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I was riding my stepdads sl 350 at age 13. He said when i could start it i could ride it. My foot still hurts! He came home one day to see me going round the yard. He went ballistic! Until i reminded him what he said. He was still fumed but he let me keep riding it. I must have kicked that pig 300 times. Learned the 4t drill the hard way.
 

Jgas

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Just read last post! I sold my yellow 69 skylark yesterday back to my buddy i bought it from. It will be the grandkids car in about 15 years.
 

Jgas

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And i also had a tm 400! Small world. And yes the tms were fast but didnt turn or stop. Unpredictable power too. Horrible brakes and too much motor. Huh. Kinda like a vmax!
 

Fire-medic

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And i also had a tm 400! Small world. And yes the tms were fast but didnt turn or stop. Unpredictable power too. Horrible brakes and too much motor. Huh. Kinda like a vmax!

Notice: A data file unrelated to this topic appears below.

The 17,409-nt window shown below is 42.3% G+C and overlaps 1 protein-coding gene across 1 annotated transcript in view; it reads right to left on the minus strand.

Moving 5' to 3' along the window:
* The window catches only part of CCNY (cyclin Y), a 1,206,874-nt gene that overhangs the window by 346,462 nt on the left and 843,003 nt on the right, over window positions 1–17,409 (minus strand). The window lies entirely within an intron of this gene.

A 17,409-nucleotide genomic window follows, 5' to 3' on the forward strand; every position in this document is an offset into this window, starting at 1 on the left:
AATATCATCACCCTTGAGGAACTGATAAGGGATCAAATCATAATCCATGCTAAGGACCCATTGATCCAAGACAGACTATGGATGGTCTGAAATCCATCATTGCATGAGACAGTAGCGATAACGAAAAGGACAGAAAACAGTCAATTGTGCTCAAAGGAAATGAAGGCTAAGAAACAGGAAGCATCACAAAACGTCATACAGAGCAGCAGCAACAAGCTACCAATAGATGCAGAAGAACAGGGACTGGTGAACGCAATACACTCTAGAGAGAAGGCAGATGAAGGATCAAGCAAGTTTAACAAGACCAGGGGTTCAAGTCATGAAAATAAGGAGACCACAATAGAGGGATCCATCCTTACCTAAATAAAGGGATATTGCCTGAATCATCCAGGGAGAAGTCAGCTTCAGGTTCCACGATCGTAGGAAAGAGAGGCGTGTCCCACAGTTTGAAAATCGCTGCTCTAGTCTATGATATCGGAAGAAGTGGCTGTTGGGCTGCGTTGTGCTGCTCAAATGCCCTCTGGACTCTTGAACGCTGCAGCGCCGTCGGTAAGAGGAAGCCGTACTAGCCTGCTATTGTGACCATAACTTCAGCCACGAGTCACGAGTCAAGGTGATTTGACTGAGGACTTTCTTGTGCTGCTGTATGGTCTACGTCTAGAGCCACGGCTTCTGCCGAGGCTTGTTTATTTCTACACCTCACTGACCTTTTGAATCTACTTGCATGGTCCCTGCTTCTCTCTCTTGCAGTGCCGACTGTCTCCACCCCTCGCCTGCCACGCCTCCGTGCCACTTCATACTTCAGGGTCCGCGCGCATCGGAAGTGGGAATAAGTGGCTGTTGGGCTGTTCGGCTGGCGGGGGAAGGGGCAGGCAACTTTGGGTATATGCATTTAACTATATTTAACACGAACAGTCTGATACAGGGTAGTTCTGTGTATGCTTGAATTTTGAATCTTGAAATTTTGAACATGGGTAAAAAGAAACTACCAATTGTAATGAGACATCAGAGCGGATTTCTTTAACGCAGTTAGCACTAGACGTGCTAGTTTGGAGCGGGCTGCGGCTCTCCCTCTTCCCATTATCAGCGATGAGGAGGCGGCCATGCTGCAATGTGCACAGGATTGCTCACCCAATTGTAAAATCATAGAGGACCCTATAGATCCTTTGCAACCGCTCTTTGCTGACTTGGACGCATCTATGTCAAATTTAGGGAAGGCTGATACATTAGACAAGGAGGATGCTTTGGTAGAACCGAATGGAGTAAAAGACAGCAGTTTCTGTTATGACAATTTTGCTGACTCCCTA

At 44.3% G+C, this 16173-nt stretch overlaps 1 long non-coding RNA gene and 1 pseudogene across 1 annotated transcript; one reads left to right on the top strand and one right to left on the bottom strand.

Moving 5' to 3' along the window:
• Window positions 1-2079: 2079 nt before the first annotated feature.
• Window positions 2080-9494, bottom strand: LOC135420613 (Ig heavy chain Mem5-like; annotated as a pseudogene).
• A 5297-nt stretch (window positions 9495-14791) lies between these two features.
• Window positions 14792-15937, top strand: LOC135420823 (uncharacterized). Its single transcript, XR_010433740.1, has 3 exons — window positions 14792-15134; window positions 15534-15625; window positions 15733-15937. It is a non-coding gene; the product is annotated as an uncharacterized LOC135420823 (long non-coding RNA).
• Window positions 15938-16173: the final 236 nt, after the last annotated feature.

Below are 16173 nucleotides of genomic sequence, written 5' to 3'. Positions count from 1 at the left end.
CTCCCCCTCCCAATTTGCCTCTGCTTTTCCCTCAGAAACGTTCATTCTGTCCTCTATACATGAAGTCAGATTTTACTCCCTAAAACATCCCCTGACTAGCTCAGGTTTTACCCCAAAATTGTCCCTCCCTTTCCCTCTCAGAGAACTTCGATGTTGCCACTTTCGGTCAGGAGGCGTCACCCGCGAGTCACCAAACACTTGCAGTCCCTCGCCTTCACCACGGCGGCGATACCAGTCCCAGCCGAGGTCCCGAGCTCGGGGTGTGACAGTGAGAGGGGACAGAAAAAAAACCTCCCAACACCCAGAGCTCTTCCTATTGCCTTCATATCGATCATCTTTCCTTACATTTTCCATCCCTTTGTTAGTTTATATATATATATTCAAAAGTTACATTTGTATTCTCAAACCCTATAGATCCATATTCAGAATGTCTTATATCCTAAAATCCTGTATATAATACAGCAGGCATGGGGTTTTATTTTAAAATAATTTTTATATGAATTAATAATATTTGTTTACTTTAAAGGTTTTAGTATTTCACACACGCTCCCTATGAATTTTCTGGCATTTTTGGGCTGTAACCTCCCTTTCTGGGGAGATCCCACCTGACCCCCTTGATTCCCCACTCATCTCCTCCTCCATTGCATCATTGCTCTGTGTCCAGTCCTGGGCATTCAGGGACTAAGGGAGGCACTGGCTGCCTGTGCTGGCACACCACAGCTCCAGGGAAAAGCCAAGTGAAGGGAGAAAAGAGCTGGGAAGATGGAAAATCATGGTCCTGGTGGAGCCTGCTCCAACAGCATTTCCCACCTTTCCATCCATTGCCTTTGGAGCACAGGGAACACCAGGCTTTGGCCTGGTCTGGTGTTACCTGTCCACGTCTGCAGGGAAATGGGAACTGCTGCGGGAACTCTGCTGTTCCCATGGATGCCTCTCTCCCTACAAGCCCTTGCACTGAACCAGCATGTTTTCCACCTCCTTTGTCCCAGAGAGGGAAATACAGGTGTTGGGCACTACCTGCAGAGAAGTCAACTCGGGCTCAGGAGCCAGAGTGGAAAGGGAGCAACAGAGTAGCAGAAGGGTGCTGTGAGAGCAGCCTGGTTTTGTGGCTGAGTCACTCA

TM was the motocross bike, TS was the enduro. The SC500 Yamaha two-stroke was the 'widowmaker' of the Yamaha line-up. It was right up-there with the Maico 501 for a reputation of too-much power. The Husky 360/400's were also all-about the horsepower.

I had an acquaintance who lived by the ocean, he lived in a high-rise, his ride was a Stage 1 GS Buick A-body. Four hundred fifty-five cubic inches, torque to roast the tires from the 'dig,' and the rear end sometimes would step-out as the positraction rear end painted two wide black rubber strips. It was a Turbo Hydra-Matic 400. Another friend, one of my co-workers, had a 1970 Olds 442 W-30 which he had re-done in the 1980's, it was a gorgeous car. Also a 455, Turbo Hydra-Matic 400 and positraction, it was the model sporting aluminum components in the running gear, and a fiberglass hood, with the Kelsey-Hayes styled-steel wheels. It was a forest green, a color I liked. I have pics of it in print, not digital. Here's a red one like it: Wayne Ferrandino’s All Original 1970 Olds 442 W30 | Fueled News (fuelcurve.com)
 
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schudaddie